The Department of Justice on Friday sent nine local governments letters that warned they may lose federal funding because of their “sanctuary” policies restricting cooperation with federal immigration enforcement efforts.

The letters, signed by acting Assistant Attorney General Alan Hanson, alerted the local governments that they are required to comply with a federal law compelling them to share the immigration status of people in their custody. Failure to do so would result in the loss of funding this year under a grant that provided $256 million in 2015 to help local police, prosecutors, judges and jailers.

The jurisdictions that received notices are: the state of California, the cities of Chicago, New Orleans, New York and Philadelphia, and Clark County, Nev., Cook County, Ill., Miami-Dade County, Fla., and Milwaukee County, Wis.

Hanson’s letter warned they risked future federal grants and “other action, as appropriate.”

“Many of these jurisdictions are also crumbling under the weight of illegal immigration and violent crime,” the department wrote in a statement accompanying the letters.

The notifications are the latest step in President Trump’s attacks against “sanctuary cities,” more than 300 local jurisdictions that restrict cooperation with federal immigration officials.

A growing number of cities, counties and states have said that the Immigration and Customs Enforcement (ICE) agency has demanded too much of them, even asking them to engage in the legally questionable practice of holding suspects for up to 48 hours solely to give ICE time to investigate the immigration status of suspects.

Trump repeatedly bashed those cities during his presidential campaign. Last month, Attorney General Jeff Sessions appeared before White House reporters to threaten cities that fail to comply fully with the federal government’s demands on immigration enforcement.

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In February, Miami-Dade County reversed itself and passed a resolution promising to cooperate with immigration authorities. It acted after Trump signed an executive order threatening “sanctuary cities” with the loss of funds.

On Friday, county spokesman Michael Hernandez said the county would do everything necessary to prove it no longer belongs on Justice’s hit list.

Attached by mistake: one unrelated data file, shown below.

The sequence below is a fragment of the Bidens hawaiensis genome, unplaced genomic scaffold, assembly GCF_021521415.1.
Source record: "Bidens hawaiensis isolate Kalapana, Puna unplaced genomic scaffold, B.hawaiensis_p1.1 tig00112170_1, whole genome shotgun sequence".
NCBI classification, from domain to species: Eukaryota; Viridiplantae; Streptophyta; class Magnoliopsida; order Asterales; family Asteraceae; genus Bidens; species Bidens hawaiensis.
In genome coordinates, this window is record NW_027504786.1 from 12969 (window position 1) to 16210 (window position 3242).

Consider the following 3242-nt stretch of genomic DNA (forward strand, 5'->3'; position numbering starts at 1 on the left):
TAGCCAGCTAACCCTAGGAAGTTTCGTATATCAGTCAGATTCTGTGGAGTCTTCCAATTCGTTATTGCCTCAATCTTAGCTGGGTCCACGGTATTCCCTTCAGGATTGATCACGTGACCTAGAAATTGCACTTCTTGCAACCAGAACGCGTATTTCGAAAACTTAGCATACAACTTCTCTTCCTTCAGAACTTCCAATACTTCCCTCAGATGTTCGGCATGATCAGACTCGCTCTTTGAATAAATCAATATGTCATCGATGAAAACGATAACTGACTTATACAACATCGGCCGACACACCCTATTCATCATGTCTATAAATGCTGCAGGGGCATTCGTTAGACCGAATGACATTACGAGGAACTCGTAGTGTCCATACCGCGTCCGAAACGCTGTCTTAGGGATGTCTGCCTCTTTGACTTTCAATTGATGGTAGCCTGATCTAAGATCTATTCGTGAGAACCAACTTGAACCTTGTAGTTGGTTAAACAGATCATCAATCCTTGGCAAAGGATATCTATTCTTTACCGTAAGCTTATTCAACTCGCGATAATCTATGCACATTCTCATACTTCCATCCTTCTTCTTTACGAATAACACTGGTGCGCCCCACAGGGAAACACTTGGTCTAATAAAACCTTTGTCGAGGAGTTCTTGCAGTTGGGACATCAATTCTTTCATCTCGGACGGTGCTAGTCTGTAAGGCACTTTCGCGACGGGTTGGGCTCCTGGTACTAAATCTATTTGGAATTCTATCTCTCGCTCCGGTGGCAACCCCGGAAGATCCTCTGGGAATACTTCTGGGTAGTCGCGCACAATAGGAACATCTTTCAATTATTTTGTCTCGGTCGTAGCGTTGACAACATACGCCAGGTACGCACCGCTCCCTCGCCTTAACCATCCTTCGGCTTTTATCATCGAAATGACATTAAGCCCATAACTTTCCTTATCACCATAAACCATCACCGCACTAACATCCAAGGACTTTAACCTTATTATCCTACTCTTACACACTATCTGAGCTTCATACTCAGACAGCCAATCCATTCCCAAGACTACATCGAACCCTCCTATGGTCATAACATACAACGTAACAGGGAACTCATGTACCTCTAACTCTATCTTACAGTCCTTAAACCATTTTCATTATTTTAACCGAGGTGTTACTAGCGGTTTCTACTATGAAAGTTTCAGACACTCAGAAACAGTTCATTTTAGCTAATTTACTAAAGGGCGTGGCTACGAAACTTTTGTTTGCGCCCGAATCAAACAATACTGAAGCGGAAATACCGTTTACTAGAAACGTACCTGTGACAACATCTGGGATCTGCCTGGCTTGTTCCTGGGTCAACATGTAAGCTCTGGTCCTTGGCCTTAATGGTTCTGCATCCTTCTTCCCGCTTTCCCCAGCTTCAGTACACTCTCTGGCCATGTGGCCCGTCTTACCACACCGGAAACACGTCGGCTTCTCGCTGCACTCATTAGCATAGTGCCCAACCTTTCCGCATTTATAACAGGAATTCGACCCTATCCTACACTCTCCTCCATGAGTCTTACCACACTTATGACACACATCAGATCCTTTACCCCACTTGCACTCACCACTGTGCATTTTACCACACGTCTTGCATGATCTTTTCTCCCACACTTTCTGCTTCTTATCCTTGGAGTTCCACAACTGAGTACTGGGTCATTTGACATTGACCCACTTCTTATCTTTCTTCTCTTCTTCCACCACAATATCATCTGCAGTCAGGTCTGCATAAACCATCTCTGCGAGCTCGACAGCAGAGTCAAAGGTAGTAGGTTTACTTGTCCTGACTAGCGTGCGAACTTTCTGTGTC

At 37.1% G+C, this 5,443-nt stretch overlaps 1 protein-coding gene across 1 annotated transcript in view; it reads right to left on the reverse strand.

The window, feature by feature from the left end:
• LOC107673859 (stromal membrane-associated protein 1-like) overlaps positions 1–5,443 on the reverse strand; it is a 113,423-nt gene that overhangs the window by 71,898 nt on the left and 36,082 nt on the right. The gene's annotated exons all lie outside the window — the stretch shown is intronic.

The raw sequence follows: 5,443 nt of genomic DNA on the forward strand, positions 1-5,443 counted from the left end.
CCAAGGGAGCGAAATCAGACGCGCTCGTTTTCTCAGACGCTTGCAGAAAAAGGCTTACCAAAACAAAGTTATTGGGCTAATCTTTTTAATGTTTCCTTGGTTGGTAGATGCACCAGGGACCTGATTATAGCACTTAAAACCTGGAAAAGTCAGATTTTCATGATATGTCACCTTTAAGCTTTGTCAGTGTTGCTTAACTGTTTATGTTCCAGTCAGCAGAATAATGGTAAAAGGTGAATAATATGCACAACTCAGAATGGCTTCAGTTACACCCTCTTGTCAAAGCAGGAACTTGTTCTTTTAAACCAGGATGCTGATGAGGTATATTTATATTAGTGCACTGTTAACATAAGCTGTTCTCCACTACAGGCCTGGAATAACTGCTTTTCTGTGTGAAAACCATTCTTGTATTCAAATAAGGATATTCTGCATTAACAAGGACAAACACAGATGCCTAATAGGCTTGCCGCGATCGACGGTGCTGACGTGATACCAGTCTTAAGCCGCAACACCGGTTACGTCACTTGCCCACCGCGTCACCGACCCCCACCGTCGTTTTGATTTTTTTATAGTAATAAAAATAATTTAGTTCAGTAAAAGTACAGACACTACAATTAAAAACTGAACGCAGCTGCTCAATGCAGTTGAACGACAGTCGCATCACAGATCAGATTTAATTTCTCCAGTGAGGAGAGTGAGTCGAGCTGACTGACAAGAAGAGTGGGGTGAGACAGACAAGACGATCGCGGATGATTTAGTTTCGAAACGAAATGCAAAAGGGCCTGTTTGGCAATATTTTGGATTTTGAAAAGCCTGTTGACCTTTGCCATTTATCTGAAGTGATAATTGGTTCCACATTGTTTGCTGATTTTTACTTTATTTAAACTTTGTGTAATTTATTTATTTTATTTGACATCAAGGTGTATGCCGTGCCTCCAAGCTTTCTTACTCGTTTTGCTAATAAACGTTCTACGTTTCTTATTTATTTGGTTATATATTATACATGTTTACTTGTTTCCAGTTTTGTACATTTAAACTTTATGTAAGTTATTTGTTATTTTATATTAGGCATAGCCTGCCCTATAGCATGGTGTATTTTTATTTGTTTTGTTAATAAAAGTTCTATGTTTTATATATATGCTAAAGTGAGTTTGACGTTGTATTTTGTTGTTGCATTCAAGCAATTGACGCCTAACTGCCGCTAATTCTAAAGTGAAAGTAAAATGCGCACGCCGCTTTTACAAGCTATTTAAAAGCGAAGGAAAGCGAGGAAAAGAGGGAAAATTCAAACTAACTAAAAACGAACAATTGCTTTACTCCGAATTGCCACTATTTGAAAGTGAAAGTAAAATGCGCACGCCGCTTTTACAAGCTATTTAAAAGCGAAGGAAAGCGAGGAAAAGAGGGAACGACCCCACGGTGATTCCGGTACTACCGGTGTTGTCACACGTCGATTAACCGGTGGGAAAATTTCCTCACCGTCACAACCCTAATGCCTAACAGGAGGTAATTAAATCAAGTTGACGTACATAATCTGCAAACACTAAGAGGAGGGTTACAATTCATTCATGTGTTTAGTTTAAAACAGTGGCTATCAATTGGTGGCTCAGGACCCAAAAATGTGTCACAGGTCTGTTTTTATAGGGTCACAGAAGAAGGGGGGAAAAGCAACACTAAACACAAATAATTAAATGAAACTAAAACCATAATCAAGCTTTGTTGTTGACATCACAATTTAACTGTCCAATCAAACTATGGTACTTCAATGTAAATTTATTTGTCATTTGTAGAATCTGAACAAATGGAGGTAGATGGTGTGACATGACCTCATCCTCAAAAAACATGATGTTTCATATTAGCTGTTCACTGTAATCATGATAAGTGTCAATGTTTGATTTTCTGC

“We’re going to chalk (the letter) up to it just being part of the process,” Hernandez said. “The Department of Justice and members of Congress are well aware of Miami-Dade County’s policy reversal. We’re very confident that once we present the department with the information it’s seeking, we will no longer be considered a sanctuary jurisdiction.”

The letter to Miami-Dade County twice misspelled the name of Mayor Carlos Gimenez, referring to him as “Mayor Giminez.”

That error comes a week after ICE stopped publishing a weekly report designed to shame “sanctuary cities” because the reports were riddled with errors.

Officials from other targeted jurisdictions responded with defiance on Friday.

New York City Mayor Bill de Blasio told reporters that Sessions’ remarks made by Sessions, who called New York “soft on crime,” were “outrageous” and “unacceptable.”

“It’s absurd on its face and ignores a quarter centurry of progress in this city in bringing down crime,” the mayor said. “We did not become the safest big city in America by being ‘soft on crime.’ I’ve never met a member of NYPD who is soft on crime.”

New York City police commissioner James O’Neill echoed the mayor’s outrage, saying the attorney general’s claims show a disregard for facts. “New York City is experiencing a steady decline in overall crime that includes major reductions in murder and shootings,” O’Neill said in a statement. ” In fact, 2016 saw the fewest shootings ever in New York City history since record keeping began. Year to date the City is down an additional 17% from last year’s record low.”

Chicago Mayor Rahm Emanuel expressed similar defiance on Friday. His city is among 34 that signed an amicus brief in San Francisco’s federal court supporting the County of Santa Clara lawsuit against Trump’s threat to cut funding.

“We’ve seen the letter from DOJ,” Emanuel said in a statement. “Neither the facts nor the law are on their side. Regardless, let me be clear: Chicago’s values and Chicago’s future are not for sale.”

Contributing: Aamer Madhani in Chicago, Melanie Eversley in New York

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